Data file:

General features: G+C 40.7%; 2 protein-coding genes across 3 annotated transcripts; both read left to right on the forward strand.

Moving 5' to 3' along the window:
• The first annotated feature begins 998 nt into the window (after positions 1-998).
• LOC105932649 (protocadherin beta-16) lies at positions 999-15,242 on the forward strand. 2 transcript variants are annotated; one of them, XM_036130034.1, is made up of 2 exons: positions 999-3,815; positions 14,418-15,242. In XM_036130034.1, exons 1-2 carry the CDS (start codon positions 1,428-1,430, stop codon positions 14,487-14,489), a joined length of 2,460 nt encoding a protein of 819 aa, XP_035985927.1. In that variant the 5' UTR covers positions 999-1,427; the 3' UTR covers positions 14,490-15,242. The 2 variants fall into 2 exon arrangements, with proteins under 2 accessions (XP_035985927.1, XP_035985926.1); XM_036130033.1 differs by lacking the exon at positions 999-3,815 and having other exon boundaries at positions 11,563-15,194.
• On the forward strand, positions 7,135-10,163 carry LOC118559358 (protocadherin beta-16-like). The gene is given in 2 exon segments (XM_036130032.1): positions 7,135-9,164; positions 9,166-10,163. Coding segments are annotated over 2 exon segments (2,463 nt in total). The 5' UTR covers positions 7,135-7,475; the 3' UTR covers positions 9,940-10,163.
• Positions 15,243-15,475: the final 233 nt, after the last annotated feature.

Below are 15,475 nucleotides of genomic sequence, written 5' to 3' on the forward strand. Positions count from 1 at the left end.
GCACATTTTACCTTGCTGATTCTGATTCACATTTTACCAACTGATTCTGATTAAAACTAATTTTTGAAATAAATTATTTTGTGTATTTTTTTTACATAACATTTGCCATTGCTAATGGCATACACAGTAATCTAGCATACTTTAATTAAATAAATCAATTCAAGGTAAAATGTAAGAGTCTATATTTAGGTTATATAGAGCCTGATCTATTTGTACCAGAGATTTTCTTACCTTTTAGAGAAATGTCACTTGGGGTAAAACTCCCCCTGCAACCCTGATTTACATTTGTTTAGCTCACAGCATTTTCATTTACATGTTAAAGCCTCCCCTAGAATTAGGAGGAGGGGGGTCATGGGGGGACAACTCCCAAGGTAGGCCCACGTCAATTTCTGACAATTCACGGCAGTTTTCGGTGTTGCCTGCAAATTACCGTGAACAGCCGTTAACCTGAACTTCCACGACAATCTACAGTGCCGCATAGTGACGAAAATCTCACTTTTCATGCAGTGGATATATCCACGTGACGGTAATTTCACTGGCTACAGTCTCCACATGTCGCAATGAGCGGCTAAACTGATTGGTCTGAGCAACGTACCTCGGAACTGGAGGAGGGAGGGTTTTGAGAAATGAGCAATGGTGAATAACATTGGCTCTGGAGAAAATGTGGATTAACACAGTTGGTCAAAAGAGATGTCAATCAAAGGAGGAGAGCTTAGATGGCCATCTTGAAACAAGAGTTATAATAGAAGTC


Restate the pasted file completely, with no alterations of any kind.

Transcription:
General features: G+C 40.7%; 2 protein-coding genes across 3 annotated transcripts; both read left to right on the forward strand.

Moving 5' to 3' along the window:
• The first annotated feature begins 998 nt into the window (after positions 1-998).
• LOC105932649 (protocadherin beta-16) lies at positions 999-15,242 on the forward strand. 2 transcript variants are annotated; one of them, XM_036130034.1, is made up of 2 exons: positions 999-3,815; positions 14,418-15,242. In XM_036130034.1, exons 1-2 carry the CDS (start codon positions 1,428-1,430, stop codon positions 14,487-14,489), a joined length of 2,460 nt encoding a protein of 819 aa, XP_035985927.1. In that variant the 5' UTR covers positions 999-1,427; the 3' UTR covers positions 14,490-15,242. The 2 variants fall into 2 exon arrangements, with proteins under 2 accessions (XP_035985927.1, XP_035985926.1); XM_036130033.1 differs by lacking the exon at positions 999-3,815 and having other exon boundaries at positions 11,563-15,194.
• On the forward strand, positions 7,135-10,163 carry LOC118559358 (protocadherin beta-16-like). The gene is given in 2 exon segments (XM_036130032.1): positions 7,135-9,164; positions 9,166-10,163. Coding segments are annotated over 2 exon segments (2,463 nt in total). The 5' UTR covers positions 7,135-7,475; the 3' UTR covers positions 9,940-10,163.
• Positions 15,243-15,475: the final 233 nt, after the last annotated feature.

Below are 15,475 nucleotides of genomic sequence, written 5' to 3' on the forward strand. Positions count from 1 at the left end.
GCACATTTTACCTTGCTGATTCTGATTCACATTTTACCAACTGATTCTGATTAAAACTAATTTTTGAAATAAATTATTTTGTGTATTTTTTTTACATAACATTTGCCATTGCTAATGGCATACACAGTAATCTAGCATACTTTAATTAAATAAATCAATTCAAGGTAAAATGTAAGAGTCTATATTTAGGTTATATAGAGCCTGATCTATTTGTACCAGAGATTTTCTTACCTTTTAGAGAAATGTCACTTGGGGTAAAACTCCCCCTGCAACCCTGATTTACATTTGTTTAGCTCACAGCATTTTCATTTACATGTTAAAGCCTCCCCTAGAATTAGGAGGAGGGGGGTCATGGGGGGACAACTCCCAAGGTAGGCCCACGTCAATTTCTGACAATTCACGGCAGTTTTCGGTGTTGCCTGCAAATTACCGTGAACAGCCGTTAACCTGAACTTCCACGACAATCTACAGTGCCGCATAGTGACGAAAATCTCACTTTTCATGCAGTGGATATATCCACGTGACGGTAATTTCACTGGCTACAGTCTCCACATGTCGCAATGAGCGGCTAAACTGATTGGTCTGAGCAACGTACCTCGGAACTGGAGGAGGGAGGGTTTTGAGAAATGAGCAATGGTGAATAACATTGGCTCTGGAGAAAATGTGGATTAACACAGTTGGTCAAAAGAGATGTCAATCAAAGGAGGAGAGCTTAGATGGCCATCTTGAAACAAGAGTTATAATAGAAGTC